The 29th Summer Universiade, the world university games, opens tonight in a ceremony at Taipei Stadium in Taiwan’s capital city. More than 7,000 athletes from 144 countries are competing in 22 sporting events. The ceremony features cultural and music performances, speeches from Taipei Mayor Ko Wen-je and International University Sports Federation (FISU) President Oleg Matytsin (Russia), and lighting of the ceremonial flame. The parade of nations was interrupted by anti-pension reform protesters, resulting in most athletes having to enter the stadium after all flag bearers have passed through. Taiwanese President Tsai Ing-wen announced the opening of the games. Continue reading “2017 Universiade opens in Taipei”
Taiwan’s Executive Yuan today approved a draft bill to abolish the Mongolian & Tibetan Affairs Commission (MTAC), a ministry-level agency responsible for Mongolian and Tibetan affairs by the end of this year. Much of its portfolio has already been transferred to the foreign ministry and the Mainland Affairs Council, leaving it as a primarily cultural promotion agency. Its current staff and portfolio will be absorbed by the Mainland Affairs Council and the Ministry of Culture. The commission maintains the Mongolian and Tibetan Cultural Center in Taipei. Continue reading “Government to abolish Mongolian & Tibetan affairs commission”
Update (11 August): After much reporting by Taiwanese media, the media guide published by the organizing committee has changed all geographical reference of the island in the kit to Taiwan. FISU’s page about the 2017 Universiade retains odd language using Chinese Taipei.
The 29th Summer Universiade, the world university games, will be held in Taipei, Taiwan during 19-30 August, 2017. Touted as a great opportunity to showcase Taiwan on the international stage after Kaohsiung hosted the World Games and Taipei hosted the Deaflympics, both in 2009, Taipei is busy preparing for games and the opening ceremony, which Taiwanese President Tsai Ing-wen is expected to attend.
Despite all the fanfare and being the hosting country, Taiwan is not called Taiwan during the games. The English media guide introduces Taiwan under the title “Introduction of Our Island-Chinese Taipei” and continues with “Chinese Taipei is long and narrow[.]” Continue reading “Taiwan is called what in the 2017 Universiade?”
The Financial Times last month published The dark side of China’s national renewal (subscriptions required), addressing the idea that all Chinese people should help China achieve the “China Dream”:
To an English-speaking ear, rejuvenation has positive connotations and all nations have the right to rejuvenate themselves through peaceful efforts.
But the official translation of this crucial slogan is deeply misleading. In Chinese it is “Zhonghua minzu weida fuxing” and the important part of the phrase is “Zhonghua minzu” — the “Chinese nation” according to party propaganda. A more accurate, although not perfect, translation would be the “Chinese race”.
Zhonghua minzu 中華民族 is a phrase that doesn’t translate well in English. As discussed by Arif Dirlik in Born in Translation: “China” in the Making of “Zhongguo”, the words China and Chinese are inherently invited by the West.
As Lydia Liu has observed, “the English terms ‘China’ and ‘Chinese’ do not translate the indigenous terms hua [華], xia [夏], han [漢], or even zhongguo [中國] now or at any given point in history.”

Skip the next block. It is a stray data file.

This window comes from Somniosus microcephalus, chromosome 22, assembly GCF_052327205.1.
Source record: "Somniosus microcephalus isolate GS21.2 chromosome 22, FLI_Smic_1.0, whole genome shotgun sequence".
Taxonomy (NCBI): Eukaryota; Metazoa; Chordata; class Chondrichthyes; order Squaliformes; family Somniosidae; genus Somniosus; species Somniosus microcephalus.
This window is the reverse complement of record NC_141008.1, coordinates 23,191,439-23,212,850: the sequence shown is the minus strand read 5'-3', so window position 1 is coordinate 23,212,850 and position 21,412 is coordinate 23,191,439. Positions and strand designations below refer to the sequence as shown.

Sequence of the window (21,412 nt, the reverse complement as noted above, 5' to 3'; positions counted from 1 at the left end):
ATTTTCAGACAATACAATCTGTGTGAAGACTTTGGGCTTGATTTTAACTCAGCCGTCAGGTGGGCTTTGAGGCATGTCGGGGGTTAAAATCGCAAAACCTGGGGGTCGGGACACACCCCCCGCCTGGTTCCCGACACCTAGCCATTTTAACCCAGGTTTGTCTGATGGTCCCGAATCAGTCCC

In honor of Liu Xiaobo, the Nobel Peace Prize laureate and Chinese dissident who passed away just hours ago, we are posting his dream of a democratic China in the form of his Charter 08, a petition written to advocate for China’s transformation into a true democracy. May he rest in peace and finally be free.
A hundred years have passed since the writing of China’s first constitution. 2008 also marks the sixtieth anniversary of the promulgation of the Universal Declaration of Human Rights, the thirtieth anniversary of the appearance of Democracy Wall in Beijing, and the tenth of China’s signing of the International Covenant on Civil and Political Rights. We are approaching the twentieth anniversary of the 1989 Tiananmen massacre of pro-democracy student protesters. The Chinese people, who have endured human rights disasters and uncountable struggles across these same years, now include many who see clearly that freedom, equality, and human rights are universal values of humankind and that democracy and constitutional government are the fundamental framework for protecting these values. Continue reading “Charter 08”
When asked about Hong Kong’s “rights and freedoms protected by the Sino-British Joint Declaration”, on June 30, before the 20th anniversary of Hong Kong’s return to China, Chinese foreign ministry spokesperson Lu Kang said:
As for the remarks made by those from the US and the UK, I want to stress that Hong Kong is China’s SAR, and Hong Kong affairs belong to China’s domestic affairs. The Sino-British Joint Declaration (1984) clearly marks the transitional period off from China resuming the exercise of sovereignty over Hong Kong. It’s been 20 years now since Hong Kong’s return to the motherland, and the arrangements during the transitional period prescribed in the Sino-British Joint Declaration are now history and of no practical significance, nor are they binding on the Chinese central government’s administration of the Hong Kong SAR. The British side has no sovereignty, no power to rule and supervise Hong Kong after the handover. It is hoped that relevant people will come around to this.
Of no practical significance, nor are they binding. Best wishes to the people of Hong Kong, especially those still fighting for those rights and freedoms. Taiwan must take note.